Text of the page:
Date: Sat, 14 Oct 2000 03:37:23 GMT

In article <[email protected]>,
Pete Zaitcev <[email protected]> wrote:
>> The SSMEs use "torch" igniters, little oxygen/hydrogen burners firing into
>> the preburners and chambers.  The igniters themselves are ignited by,
>> essentially, high-tech spark plugs.
>
>I see... obviously there cannot be a spark in a vacuum.

Not entirely true, but irrelevant -- when the igniter fires up, there's an
oxygen/hydrogen gas mixture there for the spark to travel through.

>Is the plug the reason engines cannot be restarted in orbit or
>there is more to the story?

There's nothing *fundamental* in the SSME which makes an in-space restart
impossible -- no one-shot parts or anything like that -- but it's a
complicated engine which has to be set up exactly right for a successful
start, and ground equipment (and gravity!) helps out with that.  It would
not be difficult to develop a variant which could start itself in space,
but there has been no reason to do that.
--
Microsoft shouldn't be broken up.       |  Henry Spencer   [email protected]
It should be shut down.  -- Phil Agre   |      (aka [email protected])

https://yarchive.net/space/shuttle/ssme_ignition.html

 So likely it could be done by Aerojet, but I have no confidence they could do it in an affordable manner. Or more precisely, I have no confidence they would do it at an affordable price charged to NASA. For instance the RS-25 engine used on the SLS is derived from the SSME. It was expected to be cheaper than the SSME as it it used a lower parts counts and was not required to have the 100 times reusability of the SSME. But instead Aerojet charged more for this engine than the SSME even when accounting for inflation:

NASA will pay a staggering $146 million for each SLS rocket engine. The rocket needs four engines, and it is expendable. ERIC BERGER - 5/1/2020, 6:55 PM https://arstechnica.com/science/2020/05/nasa-will-pay-a-staggering-146-million-for-each-sls-rocket-engine/

 About the payload lost on reusability, a stage that goes to LEO can remain in orbit for a few orbits to come back over the landing site so minimal propellant is burned to return to launch site. 

 If we do use a large upper stage, then the SLS would not go to orbit and as SpaceX showed you would need minimal fuel burned if landed down range, and so minimal payload lost, rather than returning to launch site. However, there is then the cost of the upper stage. If it were the Ariane 5/6, the cost of the Ariane 6 being as low as $77 million, it should be even lower than that without the Ariane side boosters or upper stage.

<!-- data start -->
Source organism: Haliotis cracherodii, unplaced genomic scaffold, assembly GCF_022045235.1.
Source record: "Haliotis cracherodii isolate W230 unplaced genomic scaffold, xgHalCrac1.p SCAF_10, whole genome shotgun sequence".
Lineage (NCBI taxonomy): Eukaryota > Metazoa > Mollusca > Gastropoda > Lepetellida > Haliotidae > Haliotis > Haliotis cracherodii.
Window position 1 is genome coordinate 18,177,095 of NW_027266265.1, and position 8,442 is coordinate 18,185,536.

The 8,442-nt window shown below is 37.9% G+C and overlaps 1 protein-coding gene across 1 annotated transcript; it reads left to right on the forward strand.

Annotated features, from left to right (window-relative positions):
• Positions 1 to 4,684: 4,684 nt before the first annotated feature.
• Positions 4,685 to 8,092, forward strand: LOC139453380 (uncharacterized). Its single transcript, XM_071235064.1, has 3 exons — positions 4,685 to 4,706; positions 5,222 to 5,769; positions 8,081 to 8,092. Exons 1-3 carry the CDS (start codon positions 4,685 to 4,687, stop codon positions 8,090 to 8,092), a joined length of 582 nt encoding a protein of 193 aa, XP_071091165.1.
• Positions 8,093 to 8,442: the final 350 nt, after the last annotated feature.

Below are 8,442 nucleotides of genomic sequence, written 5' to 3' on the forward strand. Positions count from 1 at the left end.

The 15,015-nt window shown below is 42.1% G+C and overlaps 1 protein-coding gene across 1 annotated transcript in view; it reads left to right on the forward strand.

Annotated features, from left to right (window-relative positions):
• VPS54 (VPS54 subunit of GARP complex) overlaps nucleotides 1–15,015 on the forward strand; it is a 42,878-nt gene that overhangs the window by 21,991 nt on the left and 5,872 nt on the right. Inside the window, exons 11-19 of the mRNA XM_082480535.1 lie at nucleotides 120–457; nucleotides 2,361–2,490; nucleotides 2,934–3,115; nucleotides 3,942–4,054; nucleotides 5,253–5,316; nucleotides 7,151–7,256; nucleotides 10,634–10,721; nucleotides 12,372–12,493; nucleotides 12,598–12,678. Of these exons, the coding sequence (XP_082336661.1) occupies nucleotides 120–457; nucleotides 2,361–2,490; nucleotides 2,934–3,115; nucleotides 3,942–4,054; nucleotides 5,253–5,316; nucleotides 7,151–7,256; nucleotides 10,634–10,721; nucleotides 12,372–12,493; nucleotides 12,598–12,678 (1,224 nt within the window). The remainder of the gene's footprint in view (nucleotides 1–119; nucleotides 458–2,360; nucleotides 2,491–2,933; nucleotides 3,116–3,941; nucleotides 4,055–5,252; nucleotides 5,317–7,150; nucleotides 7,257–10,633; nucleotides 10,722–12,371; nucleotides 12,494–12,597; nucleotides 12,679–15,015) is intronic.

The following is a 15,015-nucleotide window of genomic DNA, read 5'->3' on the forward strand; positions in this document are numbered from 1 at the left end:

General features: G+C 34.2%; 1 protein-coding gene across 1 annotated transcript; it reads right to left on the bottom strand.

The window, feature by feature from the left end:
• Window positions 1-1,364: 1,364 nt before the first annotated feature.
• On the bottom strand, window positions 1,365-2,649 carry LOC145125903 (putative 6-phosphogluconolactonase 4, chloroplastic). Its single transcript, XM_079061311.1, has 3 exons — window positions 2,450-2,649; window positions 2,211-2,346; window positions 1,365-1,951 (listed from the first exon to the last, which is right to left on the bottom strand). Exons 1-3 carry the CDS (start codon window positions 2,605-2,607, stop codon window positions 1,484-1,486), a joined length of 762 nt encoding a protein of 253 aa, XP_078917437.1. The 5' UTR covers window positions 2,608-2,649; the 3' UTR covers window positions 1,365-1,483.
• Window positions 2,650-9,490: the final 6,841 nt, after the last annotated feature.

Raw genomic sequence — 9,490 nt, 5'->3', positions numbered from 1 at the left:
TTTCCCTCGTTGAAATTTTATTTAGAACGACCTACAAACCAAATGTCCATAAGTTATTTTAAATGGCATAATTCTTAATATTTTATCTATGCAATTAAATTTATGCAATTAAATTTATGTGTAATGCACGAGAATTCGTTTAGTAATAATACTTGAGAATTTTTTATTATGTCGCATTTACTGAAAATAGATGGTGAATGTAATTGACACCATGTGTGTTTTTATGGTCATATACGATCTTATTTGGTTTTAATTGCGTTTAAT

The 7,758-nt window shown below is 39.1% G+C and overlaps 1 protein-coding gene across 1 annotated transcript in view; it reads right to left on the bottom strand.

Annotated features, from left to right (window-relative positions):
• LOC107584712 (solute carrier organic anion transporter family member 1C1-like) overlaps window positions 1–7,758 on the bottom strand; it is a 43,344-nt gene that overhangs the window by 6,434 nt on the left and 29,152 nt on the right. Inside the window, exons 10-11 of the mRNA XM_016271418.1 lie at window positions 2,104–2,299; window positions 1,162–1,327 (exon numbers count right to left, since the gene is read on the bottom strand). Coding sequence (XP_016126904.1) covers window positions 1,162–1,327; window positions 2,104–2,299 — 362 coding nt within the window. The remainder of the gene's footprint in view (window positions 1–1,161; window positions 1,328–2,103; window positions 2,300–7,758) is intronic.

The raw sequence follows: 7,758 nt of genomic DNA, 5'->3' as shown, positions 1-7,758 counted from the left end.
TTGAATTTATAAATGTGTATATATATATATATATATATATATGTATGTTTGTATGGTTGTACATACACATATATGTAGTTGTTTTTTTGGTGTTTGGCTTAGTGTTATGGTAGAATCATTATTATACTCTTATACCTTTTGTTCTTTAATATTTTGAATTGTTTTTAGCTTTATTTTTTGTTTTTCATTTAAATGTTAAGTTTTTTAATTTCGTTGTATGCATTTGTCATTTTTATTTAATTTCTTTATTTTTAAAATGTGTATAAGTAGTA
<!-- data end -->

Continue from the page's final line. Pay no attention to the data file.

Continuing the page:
ARIANE 6 VS. SPACEX: HOW THE ROCKETS STACK UP The European Space Agency is planning to use the Ariane 6 for a variety of missions. ESA MIKE BROWN 1.24.2022 2:00 PM In January 2021, Politico reported that the Ariane 6 could launch for as little as $77 million. That’s a steep discount from the $177 million price tag for the Ariane 5. https://www.inverse.com/innovation/ariane-6-vs-spacex

  About the landing thrusters, I wouldn’t give a contract for it to any of the usual aerospace companies under NASA’s cost-plus contracts. Instead I would prefer doing it “in house”, so to speak. I was quite impressed by a team at Johnson Space Center led by chief NASA engineer Stephen Altemus developing an unmanned lunar lander for only $14 million development cost:

The Morpheus lunar lander as a manned lander for the Moon. http://exoscientist.blogspot.com/2014/06/the-morpheus-lunar-lander-as-manned.html

  The approach the NASA team used on saving costs was likely analogous to that used by commercial space in cutting costs.  No doubt also the pressure-fed engines being used rather than complex turbo-pump engines contributed to the low development cost.

 

  Robert Clark

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58 minutes ago, Exoscientist said:

At a going rate of approx. $10,000 per kilo to LEO that would amount to 4,800 tons to orbit.  For a SLS lofting nearly 100 tons to orbit even in SLS 1 form, that’s quite a lot of launches it could take part in per year IF it could do it at a competitive price. If  it could do 10 reuses, that could bring the price down to $400 million per flight, or $4,000 per kilo, about the price of the reusable F9 when new, or a bit more than $3,000 per kilo of the used F9. But IF it could do 20 reuses, within the capabilities of some expendable engines, it would be $2,000 per kilo which would beat even the F9 used reusable price.

As mass to LEO increases, and with more than one provider doing so, cost decreases for the end user—that's the point. Assume BO gets New Glenn going, and a race to the bottom of prices ensues. National launches will use national launchers, so much of the $48B is not available. For the commercial market, the total is lower, and if costs are an order of magnitude lower, 48 becomes 4.8, if they are 2 orders of magnitude lower, then $480M.  Bottom line is (IMHO) that until new businesses are created because of low cost (asteroid mining?), the launch market is chump change. Amazon makes nearly $48B in a month, as an example.

 

58 minutes ago, Exoscientist said:

 About the landing, there would be additional development cost for the horizontal landing thrusters.  But pressure-fed thrusters are a relatively simple technology. Compare for example the time SpaceX spent developing the Draco thrusters on the Dragon to the time developing the Merlin engine. And from discussion of the thrusters on the Starship they seem more like an afterthought compared to the cost, time, and complexity put into the Raptor engines.

 How about giving the RS-25’s on the SLS core restart capability? Again I’ll refer to the redoubtable Henry Spencer:

Doesn't matter, SLS core is put into a highly elliptical orbit as @sevenperforce observed. More specifically, they keep the perigee low for disposal, and the perigee raising is a tiny amount of dv. Core is coming back at orbital velocity. Landing SLS core is the same problem as landing Starship, and will take more work. It's not worth bothering.